Long Beach, California emcee Vince Staples released his debut album, Summertime ’06 in June as a double disc project.

Instead of relying on a popular radio single, Staples is building a name for himself through authenticity. He says the people will make certain songs popular.

“There’s no such thing as a hit,” he says in an interview with Hypetrack. “If that was the case, we’d only be hearing the same songs. It’s something that connects with people, and I can’t really pick what connects with people. I just make songs that I have to make. I should feel like every song should potentially be huge. No one really ever knows what’s going to be big, they just choose songs that are reminiscent of something they once felt. It has to happen to the right person at the right time and situation for it to become a hit, so I don’t really try to focus on singles. I just aim to make the best body of work – no one is talking about the best single from 10 years ago.”

The 22-year-old is mentored by No I.D., who encouraged him to make quality projects instead of a hit single.

“A hit is just something that worked,” the producer says. “Once it works, then everybody calls that a hit and try to make something that sounds like that. It’s like research. It’s not a hit when it didn’t hit. Adele wasn’t the biggest artist in people’s eyes before it worked. Now we have 50 more who try to be that. For me, it’s a connection with the most amount of human beings who are interested. That sometimes can’t be researched because it’s a new thing, and if that’s the case, then it’ll just go in a circle – which happens – but every now and then somebody has to break the cycle in order to make a new direction.”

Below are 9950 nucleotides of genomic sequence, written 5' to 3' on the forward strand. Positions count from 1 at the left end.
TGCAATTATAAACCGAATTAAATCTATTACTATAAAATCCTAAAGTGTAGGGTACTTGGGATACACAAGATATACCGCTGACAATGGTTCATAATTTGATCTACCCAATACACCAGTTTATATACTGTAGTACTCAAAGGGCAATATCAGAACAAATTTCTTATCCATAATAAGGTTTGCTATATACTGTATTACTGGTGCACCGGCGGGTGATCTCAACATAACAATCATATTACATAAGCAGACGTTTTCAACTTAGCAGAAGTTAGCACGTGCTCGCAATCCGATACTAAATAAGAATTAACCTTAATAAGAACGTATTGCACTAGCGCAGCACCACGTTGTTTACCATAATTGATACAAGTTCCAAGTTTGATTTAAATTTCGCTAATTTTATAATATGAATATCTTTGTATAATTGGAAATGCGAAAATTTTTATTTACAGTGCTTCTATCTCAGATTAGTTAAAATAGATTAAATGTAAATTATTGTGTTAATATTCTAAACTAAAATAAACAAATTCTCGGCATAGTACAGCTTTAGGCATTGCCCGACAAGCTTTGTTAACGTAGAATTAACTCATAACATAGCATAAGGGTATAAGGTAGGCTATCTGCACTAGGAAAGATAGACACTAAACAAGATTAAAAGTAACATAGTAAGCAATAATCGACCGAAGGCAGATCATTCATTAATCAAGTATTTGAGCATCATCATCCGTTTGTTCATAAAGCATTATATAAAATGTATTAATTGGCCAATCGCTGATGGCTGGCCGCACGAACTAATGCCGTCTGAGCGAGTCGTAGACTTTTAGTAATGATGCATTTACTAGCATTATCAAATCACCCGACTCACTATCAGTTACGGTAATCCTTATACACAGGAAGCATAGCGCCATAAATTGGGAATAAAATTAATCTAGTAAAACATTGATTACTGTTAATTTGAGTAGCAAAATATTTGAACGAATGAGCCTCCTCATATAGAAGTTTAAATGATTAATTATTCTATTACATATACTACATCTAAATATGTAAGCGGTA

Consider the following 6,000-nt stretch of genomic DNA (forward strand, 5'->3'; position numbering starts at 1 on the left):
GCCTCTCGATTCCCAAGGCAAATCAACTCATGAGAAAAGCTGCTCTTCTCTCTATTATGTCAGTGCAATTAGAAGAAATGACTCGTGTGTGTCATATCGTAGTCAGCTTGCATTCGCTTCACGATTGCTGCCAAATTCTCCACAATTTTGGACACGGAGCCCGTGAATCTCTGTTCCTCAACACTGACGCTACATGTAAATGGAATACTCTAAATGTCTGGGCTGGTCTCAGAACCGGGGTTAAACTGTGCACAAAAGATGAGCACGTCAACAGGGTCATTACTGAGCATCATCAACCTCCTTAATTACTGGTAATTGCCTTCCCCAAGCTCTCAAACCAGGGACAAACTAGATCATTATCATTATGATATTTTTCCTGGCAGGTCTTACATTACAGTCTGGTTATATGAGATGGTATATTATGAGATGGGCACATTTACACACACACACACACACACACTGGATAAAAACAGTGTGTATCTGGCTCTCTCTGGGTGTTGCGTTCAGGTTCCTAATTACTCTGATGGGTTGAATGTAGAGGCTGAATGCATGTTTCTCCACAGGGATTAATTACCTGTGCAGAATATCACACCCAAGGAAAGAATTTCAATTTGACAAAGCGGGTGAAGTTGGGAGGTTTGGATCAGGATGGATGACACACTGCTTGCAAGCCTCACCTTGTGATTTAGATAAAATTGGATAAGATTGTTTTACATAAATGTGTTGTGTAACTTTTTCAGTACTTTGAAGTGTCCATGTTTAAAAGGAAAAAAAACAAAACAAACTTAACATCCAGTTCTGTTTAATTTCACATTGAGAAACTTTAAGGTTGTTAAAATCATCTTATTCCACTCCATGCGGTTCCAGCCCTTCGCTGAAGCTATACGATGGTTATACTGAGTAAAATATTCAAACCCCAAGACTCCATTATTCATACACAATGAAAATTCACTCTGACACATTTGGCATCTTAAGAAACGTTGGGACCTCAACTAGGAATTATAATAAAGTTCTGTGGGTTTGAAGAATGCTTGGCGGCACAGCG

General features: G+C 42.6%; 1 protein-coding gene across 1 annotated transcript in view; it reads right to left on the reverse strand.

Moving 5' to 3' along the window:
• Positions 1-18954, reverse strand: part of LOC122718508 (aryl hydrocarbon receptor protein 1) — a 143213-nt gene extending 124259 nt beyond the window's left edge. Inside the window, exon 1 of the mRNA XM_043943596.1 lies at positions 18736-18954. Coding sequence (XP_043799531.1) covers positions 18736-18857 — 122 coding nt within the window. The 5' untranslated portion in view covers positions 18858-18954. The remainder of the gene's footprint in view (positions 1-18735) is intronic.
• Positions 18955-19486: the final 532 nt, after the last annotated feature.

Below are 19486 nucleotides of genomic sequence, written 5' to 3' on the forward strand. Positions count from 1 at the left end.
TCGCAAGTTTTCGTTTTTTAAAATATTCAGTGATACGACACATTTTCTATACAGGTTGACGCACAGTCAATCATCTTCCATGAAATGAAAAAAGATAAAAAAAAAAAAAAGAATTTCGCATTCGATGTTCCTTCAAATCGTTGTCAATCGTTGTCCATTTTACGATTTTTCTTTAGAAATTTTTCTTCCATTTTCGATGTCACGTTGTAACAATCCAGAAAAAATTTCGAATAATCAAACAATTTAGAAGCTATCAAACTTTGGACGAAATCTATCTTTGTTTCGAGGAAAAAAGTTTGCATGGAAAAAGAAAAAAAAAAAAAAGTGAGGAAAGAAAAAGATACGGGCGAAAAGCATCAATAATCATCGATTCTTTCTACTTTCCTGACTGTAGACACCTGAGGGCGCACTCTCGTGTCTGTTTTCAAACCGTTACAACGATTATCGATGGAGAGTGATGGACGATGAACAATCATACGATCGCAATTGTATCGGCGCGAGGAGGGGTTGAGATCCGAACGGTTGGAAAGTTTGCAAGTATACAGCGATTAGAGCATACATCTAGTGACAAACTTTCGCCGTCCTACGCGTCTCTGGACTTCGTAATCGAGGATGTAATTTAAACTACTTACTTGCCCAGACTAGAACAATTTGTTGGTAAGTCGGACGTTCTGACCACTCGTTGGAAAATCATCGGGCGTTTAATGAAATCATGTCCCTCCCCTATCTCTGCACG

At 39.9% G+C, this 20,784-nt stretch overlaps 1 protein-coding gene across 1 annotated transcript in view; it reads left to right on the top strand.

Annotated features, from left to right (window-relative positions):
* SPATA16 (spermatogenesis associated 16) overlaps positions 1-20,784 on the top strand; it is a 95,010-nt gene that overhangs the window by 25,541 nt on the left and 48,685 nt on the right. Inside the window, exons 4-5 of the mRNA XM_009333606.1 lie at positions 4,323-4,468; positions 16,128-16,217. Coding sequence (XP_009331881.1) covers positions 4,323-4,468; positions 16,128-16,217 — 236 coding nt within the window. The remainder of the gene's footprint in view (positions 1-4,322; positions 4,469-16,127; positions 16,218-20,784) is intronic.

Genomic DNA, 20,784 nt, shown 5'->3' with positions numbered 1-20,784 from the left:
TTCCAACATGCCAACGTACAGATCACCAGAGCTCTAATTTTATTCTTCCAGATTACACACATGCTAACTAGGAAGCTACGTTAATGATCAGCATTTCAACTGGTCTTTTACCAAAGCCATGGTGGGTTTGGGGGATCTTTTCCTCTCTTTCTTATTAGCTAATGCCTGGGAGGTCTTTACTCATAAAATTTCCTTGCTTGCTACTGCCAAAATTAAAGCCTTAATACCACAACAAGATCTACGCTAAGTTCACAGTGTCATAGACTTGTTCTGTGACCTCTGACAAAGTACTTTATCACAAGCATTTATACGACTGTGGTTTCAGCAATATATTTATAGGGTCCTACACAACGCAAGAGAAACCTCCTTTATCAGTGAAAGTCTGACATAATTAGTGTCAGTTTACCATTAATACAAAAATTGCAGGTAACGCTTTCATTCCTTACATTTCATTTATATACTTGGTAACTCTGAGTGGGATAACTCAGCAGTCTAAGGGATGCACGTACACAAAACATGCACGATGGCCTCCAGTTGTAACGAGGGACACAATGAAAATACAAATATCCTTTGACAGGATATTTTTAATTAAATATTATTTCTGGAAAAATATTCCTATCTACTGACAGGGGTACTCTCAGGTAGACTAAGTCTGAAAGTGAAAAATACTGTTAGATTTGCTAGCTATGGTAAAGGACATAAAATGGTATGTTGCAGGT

No I.D. says he likes the Summertime ’06 cut “Jump Off The Roof” because it is evidence of his natural relationship with Staples. The executive vice president of Def Jam says that building rapport with the rapper was more important than feeding him a formula for commercial success.

“That’s one where we did everything at one time,” he says. “It wasn’t an ‘I got this beat that you should do,’ or ‘Let’s start an idea, we’ll finish it later.’ It was more of an ‘I like that, let’s do that’ – a back and forth, collaborative process.”

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